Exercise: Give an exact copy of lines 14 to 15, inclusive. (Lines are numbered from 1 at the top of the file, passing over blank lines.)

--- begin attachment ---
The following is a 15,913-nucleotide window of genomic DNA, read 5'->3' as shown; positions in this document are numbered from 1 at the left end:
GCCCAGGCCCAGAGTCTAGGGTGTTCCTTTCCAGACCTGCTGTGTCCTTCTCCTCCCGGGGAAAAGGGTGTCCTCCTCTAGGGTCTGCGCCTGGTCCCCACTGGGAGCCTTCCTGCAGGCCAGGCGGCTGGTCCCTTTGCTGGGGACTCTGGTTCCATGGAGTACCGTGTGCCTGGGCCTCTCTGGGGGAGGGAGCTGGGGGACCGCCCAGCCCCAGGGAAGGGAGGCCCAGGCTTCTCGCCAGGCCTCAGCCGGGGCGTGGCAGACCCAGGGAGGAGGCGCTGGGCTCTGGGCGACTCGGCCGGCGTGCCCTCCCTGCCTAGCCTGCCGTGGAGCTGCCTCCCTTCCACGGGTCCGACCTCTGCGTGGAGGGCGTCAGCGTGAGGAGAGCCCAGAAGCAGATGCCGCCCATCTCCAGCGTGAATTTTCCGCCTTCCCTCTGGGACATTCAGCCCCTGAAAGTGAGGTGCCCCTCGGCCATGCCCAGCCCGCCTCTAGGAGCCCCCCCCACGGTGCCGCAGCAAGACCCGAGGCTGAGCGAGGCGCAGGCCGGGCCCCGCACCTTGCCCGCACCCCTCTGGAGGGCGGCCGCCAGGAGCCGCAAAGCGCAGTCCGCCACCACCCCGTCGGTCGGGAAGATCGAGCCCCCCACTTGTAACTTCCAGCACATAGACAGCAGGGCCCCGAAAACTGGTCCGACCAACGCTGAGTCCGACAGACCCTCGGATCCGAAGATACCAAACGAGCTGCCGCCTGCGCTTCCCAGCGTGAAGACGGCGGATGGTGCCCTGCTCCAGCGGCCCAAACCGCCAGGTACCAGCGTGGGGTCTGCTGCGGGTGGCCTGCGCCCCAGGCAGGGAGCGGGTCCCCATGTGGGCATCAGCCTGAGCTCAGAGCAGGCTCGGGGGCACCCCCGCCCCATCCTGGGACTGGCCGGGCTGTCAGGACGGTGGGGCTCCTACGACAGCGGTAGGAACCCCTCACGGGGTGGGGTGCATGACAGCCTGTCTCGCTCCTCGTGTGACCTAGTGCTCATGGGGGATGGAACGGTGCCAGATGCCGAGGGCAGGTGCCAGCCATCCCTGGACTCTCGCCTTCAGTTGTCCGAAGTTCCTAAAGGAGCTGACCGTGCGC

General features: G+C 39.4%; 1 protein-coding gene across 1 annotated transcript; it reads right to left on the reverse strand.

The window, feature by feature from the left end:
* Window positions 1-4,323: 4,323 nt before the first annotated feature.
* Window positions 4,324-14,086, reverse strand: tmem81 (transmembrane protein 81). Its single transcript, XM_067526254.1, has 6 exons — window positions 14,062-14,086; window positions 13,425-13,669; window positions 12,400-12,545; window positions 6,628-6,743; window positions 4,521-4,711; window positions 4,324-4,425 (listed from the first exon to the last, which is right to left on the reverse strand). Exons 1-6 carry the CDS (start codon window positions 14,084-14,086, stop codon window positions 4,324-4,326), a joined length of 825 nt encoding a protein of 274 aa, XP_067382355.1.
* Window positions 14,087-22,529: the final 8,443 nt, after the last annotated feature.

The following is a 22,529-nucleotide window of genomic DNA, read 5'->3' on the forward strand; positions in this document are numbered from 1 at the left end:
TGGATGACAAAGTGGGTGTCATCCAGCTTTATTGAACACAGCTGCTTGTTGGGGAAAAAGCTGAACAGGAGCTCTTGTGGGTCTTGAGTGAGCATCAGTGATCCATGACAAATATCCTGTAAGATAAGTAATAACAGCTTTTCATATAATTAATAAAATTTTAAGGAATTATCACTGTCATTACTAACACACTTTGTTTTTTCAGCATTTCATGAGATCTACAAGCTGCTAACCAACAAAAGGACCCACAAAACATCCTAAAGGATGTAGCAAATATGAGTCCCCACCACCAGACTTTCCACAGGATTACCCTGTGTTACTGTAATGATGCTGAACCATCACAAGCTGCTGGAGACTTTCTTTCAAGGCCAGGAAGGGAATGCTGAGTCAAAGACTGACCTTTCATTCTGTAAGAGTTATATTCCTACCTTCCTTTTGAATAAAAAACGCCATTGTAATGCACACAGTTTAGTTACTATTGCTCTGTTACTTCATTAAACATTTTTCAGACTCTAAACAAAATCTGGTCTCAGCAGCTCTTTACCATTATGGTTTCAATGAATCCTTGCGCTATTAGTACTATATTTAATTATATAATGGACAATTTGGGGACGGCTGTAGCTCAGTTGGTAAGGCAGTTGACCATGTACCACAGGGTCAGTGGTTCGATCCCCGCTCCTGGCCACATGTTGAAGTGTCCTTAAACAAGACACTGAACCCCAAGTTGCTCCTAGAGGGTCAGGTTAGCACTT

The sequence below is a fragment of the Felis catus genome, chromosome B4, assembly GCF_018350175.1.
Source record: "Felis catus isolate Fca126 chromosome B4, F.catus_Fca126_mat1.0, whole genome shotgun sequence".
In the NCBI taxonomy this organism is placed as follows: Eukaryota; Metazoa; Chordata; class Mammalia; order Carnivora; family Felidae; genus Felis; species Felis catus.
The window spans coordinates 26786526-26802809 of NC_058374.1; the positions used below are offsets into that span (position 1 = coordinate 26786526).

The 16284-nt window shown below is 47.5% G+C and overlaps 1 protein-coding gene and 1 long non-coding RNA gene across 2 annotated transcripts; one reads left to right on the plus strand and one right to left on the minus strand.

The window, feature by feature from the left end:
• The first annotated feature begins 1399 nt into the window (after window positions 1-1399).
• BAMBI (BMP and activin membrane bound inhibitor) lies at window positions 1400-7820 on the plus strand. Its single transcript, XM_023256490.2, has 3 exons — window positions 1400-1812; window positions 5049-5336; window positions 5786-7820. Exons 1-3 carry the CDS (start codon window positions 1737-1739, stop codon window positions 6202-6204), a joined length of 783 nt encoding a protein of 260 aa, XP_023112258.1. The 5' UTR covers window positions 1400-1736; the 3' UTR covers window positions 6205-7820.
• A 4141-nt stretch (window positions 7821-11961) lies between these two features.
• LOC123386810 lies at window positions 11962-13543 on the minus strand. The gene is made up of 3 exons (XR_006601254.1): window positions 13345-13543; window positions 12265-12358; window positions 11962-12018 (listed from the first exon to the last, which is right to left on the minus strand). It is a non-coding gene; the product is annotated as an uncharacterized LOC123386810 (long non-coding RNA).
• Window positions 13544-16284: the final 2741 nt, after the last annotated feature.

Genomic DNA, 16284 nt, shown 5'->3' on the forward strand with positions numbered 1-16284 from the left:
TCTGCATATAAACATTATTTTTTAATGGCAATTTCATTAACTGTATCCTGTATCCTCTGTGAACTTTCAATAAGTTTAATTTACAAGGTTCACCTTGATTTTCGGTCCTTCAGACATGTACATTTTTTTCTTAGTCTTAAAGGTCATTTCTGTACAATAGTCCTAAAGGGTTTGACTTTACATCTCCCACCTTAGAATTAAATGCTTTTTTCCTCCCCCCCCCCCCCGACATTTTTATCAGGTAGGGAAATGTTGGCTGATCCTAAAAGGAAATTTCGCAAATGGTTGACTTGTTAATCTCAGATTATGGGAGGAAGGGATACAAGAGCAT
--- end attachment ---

The 16284-nt window shown below is 47.5% G+C and overlaps 1 protein-coding gene and 1 long non-coding RNA gene across 2 annotated transcripts; one reads left to right on the plus strand and one right to left on the minus strand.

The window, feature by feature from the left end: